The new US administration has signalled it expects the desert kingdom to ‘change its approach’ in a break with Trump policy
Crown Prince Mohammed bin Salman is seen as Saudi Arabia’s real de facto ruler but Joe Biden has indicated he sees King Salman as his counterpart. Photograph: Bandar Al-Jaloud/Saudi Royal Palace/AFP/Getty Images
The Guardian –Stephanie Kirchgaessner in Washington
The Biden administration has said it expects Saudi Arabia to “change its approach” to the US and signalled that it wants to minimise any direct contact between the president and the country’s de facto ruler, Crown Prince Mohammed bin Salman.
The stance marks an abrupt change compared with the Trump administration, which showered the young heir with attention and praise. It comes as intelligence officials are preparing to release – possibly as early as next week – a declassified report to Congress that will describe its assessment of the crown prince’s alleged culpability in the murder of Jamal Khashoggi, the US-based Washington Post journalist who was killed by Saudi officials in 2018.
The White House press secretary, Jen Psaki, this week said Joe Biden intended to “recalibrate” the US relationship with Saudi Arabia, and considered King Salman – not Prince Mohammed – to be his counterpart. While the designation might technically be true, the 35-year-old prince is widely seen as running Saudi Arabia and has direct relations with other foreign leaders.
In Washington, the question now is whether the latest remark merely represented a symbolic snub, or whether it was more significant, and suggested the US was trying to exert pressure on the king to change the line of succession and demote Prince Mohammed.
In response to a question about whether the administration was seeking to press for such a change, a state department spokesperson said Saudi Arabia was a key partner on “many priorities” but that the partnership needed to “reflect and be respectful of the values and interests the US brings to that partnership”.
“The American people expect that US policy towards its strategic partnership with Saudi Arabia prioritises the rule of law and respect for human rights. Accordingly, the United States will cooperate with Saudi Arabia where our priorities align and will not shy away from defending US interests and values where they do not,” the spokesperson said.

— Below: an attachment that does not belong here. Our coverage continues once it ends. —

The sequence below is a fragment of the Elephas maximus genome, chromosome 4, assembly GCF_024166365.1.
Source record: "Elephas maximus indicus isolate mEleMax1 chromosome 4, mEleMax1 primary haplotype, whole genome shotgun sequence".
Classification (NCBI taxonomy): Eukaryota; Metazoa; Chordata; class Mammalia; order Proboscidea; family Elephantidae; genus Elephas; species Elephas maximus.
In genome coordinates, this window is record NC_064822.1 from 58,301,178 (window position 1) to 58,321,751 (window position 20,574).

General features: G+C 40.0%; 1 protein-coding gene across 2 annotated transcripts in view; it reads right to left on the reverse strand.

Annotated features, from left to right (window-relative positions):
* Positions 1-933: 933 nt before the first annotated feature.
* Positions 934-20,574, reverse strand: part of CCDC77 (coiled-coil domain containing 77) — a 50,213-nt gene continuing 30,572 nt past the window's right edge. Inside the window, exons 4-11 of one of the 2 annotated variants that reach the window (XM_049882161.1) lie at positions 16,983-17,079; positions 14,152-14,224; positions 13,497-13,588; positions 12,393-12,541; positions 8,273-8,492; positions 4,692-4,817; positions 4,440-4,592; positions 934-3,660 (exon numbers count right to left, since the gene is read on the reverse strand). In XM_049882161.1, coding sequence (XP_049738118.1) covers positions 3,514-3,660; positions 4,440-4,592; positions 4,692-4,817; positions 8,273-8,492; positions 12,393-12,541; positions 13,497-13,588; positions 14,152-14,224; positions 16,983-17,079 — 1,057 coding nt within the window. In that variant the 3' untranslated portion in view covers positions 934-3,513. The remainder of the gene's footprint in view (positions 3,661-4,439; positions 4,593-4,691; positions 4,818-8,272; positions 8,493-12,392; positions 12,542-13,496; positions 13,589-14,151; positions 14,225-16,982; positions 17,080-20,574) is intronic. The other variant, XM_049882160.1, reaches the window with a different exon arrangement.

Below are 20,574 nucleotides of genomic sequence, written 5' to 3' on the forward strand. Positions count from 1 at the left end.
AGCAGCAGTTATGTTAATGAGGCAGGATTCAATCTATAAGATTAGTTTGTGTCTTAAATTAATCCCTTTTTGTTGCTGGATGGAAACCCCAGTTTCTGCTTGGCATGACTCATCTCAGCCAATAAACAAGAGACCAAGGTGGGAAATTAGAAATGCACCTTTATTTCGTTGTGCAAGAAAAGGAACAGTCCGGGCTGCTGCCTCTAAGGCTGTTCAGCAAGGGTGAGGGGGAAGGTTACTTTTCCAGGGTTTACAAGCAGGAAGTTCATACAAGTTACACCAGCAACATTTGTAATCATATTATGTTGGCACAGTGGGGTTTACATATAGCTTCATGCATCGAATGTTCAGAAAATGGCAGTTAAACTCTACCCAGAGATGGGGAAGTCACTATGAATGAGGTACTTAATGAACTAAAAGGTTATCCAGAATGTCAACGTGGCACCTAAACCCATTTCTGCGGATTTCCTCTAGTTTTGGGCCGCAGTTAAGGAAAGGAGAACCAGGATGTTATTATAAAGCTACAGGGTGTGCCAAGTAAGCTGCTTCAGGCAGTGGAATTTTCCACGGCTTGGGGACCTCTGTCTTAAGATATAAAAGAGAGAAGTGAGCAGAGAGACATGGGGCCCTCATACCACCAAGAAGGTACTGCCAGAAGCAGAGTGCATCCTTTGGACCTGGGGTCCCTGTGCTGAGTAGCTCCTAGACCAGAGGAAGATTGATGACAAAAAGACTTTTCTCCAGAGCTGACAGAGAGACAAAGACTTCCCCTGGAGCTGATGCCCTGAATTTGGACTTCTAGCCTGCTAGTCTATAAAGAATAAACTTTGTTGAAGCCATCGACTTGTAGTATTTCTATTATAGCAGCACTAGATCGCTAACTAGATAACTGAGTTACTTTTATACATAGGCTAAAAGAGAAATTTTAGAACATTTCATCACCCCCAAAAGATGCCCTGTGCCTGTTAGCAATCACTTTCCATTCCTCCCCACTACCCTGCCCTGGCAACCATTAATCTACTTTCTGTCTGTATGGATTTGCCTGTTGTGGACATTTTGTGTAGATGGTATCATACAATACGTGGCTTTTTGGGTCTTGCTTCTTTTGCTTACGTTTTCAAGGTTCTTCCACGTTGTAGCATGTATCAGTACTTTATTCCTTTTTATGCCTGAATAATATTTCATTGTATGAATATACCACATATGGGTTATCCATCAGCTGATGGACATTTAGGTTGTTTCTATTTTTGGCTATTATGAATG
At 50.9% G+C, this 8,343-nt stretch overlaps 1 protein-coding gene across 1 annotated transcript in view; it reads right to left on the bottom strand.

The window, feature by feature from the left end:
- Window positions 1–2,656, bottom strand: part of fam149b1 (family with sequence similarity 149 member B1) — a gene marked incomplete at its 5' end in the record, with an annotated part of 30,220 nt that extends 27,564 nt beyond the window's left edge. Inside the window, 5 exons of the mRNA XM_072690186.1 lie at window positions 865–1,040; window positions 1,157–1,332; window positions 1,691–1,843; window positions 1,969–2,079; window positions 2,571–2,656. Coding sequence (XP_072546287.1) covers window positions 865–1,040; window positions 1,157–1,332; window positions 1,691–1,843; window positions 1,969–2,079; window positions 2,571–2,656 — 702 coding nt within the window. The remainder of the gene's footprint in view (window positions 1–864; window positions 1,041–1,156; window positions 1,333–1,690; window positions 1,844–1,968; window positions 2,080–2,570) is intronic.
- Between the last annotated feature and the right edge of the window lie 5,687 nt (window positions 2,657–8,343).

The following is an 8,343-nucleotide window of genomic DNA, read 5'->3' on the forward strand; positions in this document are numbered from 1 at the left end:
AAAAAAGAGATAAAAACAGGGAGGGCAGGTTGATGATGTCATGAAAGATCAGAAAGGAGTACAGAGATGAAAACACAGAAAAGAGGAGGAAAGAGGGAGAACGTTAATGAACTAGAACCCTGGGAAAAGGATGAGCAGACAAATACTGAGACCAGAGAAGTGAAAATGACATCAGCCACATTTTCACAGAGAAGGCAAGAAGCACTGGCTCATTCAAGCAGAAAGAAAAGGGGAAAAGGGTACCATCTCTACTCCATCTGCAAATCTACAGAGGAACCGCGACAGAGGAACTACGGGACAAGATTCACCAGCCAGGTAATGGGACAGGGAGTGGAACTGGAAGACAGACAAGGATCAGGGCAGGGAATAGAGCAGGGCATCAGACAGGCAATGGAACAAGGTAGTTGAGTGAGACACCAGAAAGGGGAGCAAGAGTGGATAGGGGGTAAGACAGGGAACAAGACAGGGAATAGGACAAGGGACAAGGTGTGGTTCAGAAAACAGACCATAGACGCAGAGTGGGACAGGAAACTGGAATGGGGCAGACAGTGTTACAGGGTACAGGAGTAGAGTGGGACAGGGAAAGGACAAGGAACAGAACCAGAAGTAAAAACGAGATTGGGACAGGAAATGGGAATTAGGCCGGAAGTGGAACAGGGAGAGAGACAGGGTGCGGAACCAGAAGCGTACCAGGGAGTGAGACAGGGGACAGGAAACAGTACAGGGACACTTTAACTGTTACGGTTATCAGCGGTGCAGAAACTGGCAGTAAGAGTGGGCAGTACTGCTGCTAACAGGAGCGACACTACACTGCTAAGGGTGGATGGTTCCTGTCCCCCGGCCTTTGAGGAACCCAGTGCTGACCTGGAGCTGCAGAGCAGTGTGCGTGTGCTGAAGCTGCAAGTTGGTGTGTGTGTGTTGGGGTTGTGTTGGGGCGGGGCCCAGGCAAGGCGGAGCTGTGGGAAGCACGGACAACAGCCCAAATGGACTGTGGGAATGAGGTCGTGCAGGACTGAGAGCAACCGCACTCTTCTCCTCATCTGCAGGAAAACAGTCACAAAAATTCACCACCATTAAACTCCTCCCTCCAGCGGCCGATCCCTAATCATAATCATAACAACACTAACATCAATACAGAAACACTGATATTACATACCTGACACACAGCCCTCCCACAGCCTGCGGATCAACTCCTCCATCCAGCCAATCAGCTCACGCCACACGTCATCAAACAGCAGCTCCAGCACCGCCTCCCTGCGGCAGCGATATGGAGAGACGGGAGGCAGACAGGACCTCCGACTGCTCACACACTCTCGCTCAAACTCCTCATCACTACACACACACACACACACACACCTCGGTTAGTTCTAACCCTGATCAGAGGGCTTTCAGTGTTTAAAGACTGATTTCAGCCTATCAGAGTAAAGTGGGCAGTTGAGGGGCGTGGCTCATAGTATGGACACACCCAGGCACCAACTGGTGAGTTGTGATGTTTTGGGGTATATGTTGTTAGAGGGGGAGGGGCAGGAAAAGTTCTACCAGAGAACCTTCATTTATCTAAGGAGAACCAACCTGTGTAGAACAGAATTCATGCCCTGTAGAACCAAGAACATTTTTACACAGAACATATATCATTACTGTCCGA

The person added: “President Biden has also said he would want to hear how Saudi Arabia intends to change its approach to work with the new US administration, and we look forward to those discussions to shape the future of our relationship.”
Bruce Riedel, a former CIA analyst and senior fellow at the Brookings Institution, said Biden was sending a clear message to the Saudi royal family that as long as “MBS” – as the crown prince is known – was in the line of succession, Saudi Arabia would be treated “as a pariah”.
“I don’t know what the administration is thinking but the best outcome would be [for Saudi Arabia] to remove him. He can retire to his chateaeu in France,” Riedel said.
Other analysts said it was more likely the administration was seeking to demote and de-emphasise the relationship, even as it has made clear that it has a partnership with the kingdom. Biden used his first foreign policy speech to announce that the US would end support of the Saudi-led offensive campaign in Yemen, and was ending sales of offensive weapons to Saudi Arabia for use in the conflict. At the same time, the secretary of state, Antony Blinken, has said it “remains committed to bolstering Saudi Arabia’s defenses”.
Michele Dunne, the director of the Carnegie Endowment’s Middle East programme, said it appeared that the Biden administration was seeking to send several signals at the same time: that it wants to end US complicity in the Yemen war; wants to pursue an agreement with Iran; and believes there is a legitimate need for Saudi to defend its borders.
“There may also be a new signal now that the new administration is not invested in MBS. Whether that means they are hoping to use US influence to suggest a change in succession, I don’t know. They may be seeking to distance themselves a bit,” Dunne said.
She added that the Biden administration’s concerns probably went far beyond the US intelligence assessment that Mohammed bin Salman personally ordered Khashoggi’s murder.
“The whole world has a problem on its hands when it comes to MBS ascending to the throne because we have all seen how reckless and brutal he is,” Dunne said.
Biden’s approach appears to be roiling Prince Mohammed’s inner circle.
In a comment to Politico, the Saudi businessman Ali Shihabi, who is close to the royal family, pointed out that King Salman was “functioning but very old”.
“He’s very much chairman of the board. He’s not involved in day-to-day issues. Eventually, they’re going to want to be talking directly to MBS,” he said.
Seth Binder, who works in advocacy at Pomed (Project on Middle East Democracy) said he did not believe Prince Mohammed was being particularly singled out by Biden, who had so far decided not to contact many of the region’s leaders. Biden spoke to Israeli prime minister Benjamin Netanyahu on Wednesday.
“Ultimately the distinction they are trying to make is that MBS is one individual and not the whole country, which is contrary to the image MBS himself tries to portray. The idea that [Prince Mohammed] is a reformer who is bringing Saudi Arabia into a new age, it just isn’t true,” Binder said. “While the US might work with autocratic countries, it needs to distinguish between the rulers and the country itself. So its engagement with Saudi Arabia going forward should continue to do this.”